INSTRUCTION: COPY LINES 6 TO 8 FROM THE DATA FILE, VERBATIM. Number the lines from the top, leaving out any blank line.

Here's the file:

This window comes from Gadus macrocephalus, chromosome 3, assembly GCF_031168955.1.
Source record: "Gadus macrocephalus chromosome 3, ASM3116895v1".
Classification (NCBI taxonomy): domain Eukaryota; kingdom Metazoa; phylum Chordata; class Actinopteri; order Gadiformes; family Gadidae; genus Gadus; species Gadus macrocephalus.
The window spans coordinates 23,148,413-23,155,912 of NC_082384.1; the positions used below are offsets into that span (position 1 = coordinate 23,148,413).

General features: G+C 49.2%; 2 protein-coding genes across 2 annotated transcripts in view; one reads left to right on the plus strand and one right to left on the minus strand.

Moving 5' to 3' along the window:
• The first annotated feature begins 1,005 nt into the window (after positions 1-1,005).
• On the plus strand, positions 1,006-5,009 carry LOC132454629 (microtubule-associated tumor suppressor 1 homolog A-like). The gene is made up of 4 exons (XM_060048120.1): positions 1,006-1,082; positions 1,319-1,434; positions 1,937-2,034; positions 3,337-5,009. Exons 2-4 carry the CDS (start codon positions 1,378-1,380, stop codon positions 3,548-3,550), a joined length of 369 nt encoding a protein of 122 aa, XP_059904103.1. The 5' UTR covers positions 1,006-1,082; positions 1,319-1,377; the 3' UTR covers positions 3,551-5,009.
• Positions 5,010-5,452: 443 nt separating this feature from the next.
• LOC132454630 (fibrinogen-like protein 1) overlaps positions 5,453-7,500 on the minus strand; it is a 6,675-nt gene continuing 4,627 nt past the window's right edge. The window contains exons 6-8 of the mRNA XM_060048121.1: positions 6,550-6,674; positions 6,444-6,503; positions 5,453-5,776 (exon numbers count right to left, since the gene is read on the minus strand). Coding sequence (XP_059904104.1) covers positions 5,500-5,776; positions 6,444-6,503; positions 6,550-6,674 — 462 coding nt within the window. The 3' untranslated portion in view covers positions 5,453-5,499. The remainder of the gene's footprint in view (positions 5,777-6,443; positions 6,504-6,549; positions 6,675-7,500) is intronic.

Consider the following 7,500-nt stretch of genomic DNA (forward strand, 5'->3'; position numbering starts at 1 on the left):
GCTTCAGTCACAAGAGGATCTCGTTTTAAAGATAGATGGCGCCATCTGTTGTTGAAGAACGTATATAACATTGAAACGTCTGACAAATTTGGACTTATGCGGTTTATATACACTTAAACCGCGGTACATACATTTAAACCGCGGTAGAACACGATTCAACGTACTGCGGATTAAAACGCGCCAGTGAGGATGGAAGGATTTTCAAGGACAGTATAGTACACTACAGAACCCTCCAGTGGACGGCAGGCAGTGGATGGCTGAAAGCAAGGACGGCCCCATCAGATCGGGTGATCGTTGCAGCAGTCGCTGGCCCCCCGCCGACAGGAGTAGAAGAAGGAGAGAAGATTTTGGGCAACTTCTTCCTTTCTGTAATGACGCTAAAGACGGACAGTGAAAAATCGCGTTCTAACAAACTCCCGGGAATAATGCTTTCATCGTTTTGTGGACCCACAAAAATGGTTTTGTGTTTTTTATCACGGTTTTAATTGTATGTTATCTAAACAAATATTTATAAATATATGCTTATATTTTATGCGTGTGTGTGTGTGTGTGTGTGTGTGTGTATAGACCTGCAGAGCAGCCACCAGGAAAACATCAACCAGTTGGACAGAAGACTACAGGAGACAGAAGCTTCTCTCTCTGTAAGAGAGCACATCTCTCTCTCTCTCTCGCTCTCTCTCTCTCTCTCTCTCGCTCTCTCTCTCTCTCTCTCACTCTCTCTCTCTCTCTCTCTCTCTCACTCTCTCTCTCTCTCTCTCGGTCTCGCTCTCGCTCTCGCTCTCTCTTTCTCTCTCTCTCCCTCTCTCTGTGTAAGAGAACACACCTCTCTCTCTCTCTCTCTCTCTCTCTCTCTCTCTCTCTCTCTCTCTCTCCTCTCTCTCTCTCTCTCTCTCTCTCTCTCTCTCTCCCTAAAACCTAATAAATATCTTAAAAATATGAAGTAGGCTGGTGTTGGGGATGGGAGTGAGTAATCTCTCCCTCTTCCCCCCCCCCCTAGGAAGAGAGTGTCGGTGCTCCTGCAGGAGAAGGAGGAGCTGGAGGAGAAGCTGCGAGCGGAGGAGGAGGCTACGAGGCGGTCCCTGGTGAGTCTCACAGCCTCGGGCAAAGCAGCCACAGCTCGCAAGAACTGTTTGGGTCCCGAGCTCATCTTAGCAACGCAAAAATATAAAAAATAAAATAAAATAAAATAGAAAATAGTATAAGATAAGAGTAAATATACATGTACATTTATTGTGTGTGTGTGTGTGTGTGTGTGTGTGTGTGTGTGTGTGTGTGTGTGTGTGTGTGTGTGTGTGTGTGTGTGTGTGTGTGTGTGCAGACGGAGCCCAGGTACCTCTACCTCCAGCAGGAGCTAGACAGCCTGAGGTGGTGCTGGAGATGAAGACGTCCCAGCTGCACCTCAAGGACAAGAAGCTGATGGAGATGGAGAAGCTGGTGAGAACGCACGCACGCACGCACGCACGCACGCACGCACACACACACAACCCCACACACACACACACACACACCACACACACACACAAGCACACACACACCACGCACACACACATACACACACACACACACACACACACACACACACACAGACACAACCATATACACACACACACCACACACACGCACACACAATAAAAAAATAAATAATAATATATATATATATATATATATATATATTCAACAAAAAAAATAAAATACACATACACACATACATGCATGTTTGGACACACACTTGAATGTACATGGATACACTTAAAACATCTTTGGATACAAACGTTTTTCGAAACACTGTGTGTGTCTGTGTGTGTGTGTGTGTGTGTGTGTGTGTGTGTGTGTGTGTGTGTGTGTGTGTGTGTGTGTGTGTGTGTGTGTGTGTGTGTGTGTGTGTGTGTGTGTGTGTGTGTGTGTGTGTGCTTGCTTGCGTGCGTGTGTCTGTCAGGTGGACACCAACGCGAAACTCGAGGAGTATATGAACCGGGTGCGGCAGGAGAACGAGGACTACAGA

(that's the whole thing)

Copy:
Moving 5' to 3' along the window:
• The first annotated feature begins 1,005 nt into the window (after positions 1-1,005).
• On the plus strand, positions 1,006-5,009 carry LOC132454629 (microtubule-associated tumor suppressor 1 homolog A-like). The gene is made up of 4 exons (XM_060048120.1): positions 1,006-1,082; positions 1,319-1,434; positions 1,937-2,034; positions 3,337-5,009. Exons 2-4 carry the CDS (start codon positions 1,378-1,380, stop codon positions 3,548-3,550), a joined length of 369 nt encoding a protein of 122 aa, XP_059904103.1. The 5' UTR covers positions 1,006-1,082; positions 1,319-1,377; the 3' UTR covers positions 3,551-5,009.